• The computer has to install the application, it may conflict with other software on the machine
  • The application is usually limited to one platform (for example Windows XP on a PC) so different installation needed for each OS (Apple, PC etc)
  • The application is usually only available in a closed network, not globally available unless major security changes
  • The data is static – to read the latest record on the database the user has to ‘do’ something like query the database This is very different to the latest web technologies, which provide the user with:
  • Instant access to data through a web browser, so provided a machine has a compatible, recent version of the browser, the application just works
  • Access from multiple platforms (including smart phone or tablet)
  • Access from anywhere provided there is a data connection (ADSL, 3G etc)
  • Real-time data available – on screen live data such as video, chat or (for example) live sales data graphsSo the latest web technologies bring immediate, real-time data (accuracy), wherever there is a connection to the Internet (availability) to allow a number of real-time engines such as reporting (predictability).How are these technologies relevant to healthcare?In what other scenario can accuracy, availability and predictability make a huge difference to quality of service?

    The technology fits perfectly into the telehealth and remote monitoring box for hospitals/clinics that have a live data requirement. Patients that need to be monitored from home on a regular basis, for example post operation or with an illness or condition, usually connect themselves to a device (such as blood pressure or ECG), take a test and then add the details of the test to a machine that then communicates to a database. This data is monitored and where the data is outside certain parameters (such as high heartrate or low blood pressure) actions can be taken.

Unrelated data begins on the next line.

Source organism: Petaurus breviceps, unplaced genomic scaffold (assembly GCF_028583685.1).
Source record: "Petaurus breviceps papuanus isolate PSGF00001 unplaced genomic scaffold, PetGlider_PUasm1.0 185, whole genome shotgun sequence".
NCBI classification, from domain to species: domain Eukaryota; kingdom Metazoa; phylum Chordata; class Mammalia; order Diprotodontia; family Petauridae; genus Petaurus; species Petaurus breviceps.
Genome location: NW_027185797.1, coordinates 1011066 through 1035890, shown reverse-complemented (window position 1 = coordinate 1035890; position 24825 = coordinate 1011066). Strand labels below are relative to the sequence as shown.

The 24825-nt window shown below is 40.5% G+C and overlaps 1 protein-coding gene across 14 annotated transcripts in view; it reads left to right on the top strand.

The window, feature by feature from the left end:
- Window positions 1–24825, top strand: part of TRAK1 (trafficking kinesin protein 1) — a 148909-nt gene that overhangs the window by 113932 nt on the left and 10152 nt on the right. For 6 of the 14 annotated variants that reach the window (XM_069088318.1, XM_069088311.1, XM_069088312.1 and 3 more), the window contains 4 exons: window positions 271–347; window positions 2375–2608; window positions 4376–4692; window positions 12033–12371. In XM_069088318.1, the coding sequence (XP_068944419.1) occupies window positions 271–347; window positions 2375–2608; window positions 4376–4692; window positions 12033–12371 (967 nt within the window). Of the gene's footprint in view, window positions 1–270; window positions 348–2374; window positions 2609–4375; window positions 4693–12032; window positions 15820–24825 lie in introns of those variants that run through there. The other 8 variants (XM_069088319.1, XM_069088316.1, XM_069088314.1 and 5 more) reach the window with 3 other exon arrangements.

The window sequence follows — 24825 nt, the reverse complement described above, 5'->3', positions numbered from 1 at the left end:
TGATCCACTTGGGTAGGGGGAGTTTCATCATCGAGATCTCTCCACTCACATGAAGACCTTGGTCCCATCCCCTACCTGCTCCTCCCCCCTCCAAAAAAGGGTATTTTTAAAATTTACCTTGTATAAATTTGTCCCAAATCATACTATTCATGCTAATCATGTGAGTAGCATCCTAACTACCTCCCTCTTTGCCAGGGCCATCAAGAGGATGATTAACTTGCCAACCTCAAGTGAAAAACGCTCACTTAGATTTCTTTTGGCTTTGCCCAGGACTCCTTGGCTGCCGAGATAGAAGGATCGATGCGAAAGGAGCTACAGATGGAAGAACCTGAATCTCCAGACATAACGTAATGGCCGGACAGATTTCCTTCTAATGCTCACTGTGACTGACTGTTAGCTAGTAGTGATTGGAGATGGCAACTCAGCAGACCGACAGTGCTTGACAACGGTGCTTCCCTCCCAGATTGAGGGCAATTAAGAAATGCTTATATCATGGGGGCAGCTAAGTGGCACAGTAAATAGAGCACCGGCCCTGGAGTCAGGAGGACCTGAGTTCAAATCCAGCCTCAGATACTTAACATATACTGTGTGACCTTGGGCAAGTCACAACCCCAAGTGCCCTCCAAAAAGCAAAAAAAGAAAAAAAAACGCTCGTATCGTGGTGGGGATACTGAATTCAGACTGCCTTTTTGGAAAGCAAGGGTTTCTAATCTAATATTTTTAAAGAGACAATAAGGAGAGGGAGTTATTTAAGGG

Where web technologies are implemented, this data can be viewed in real-time (such as an ECG trace), on multiple platforms (PC for monitoring, web application for remote clinician and a smartphone or tablet device for a mobile care provider such as a local nurse.

    This means that finally healthcare professionals have:

  • Accuracy – immediate medical data such as live ECG or blood pressure at the time of connection (not hours later when they can access a PC)
  • Availability – from whatever device they can access (PC at home, Ipad on daily rounds and IPhone when shopping)
  • Predictability – Real-time data combined with history means they have much more current data to make decisionsWith this in mind, it should be clear that web technologies can vastly improve healthcare, especially given that telehealth and remote monitoring are becoming the win-win solution for reducing costs and increasing healthcare availability. These technologies can also be implemented where large geographical areas are covered by one hospital or clinic, such as Africa or Australia. The technology a cost effective and easily distributed solution, support can be remote and operators don’t need to be qualified doctors, they can be healthcare assistants communicating with clinicans or specialists in other locations (different cities, regions or even countries).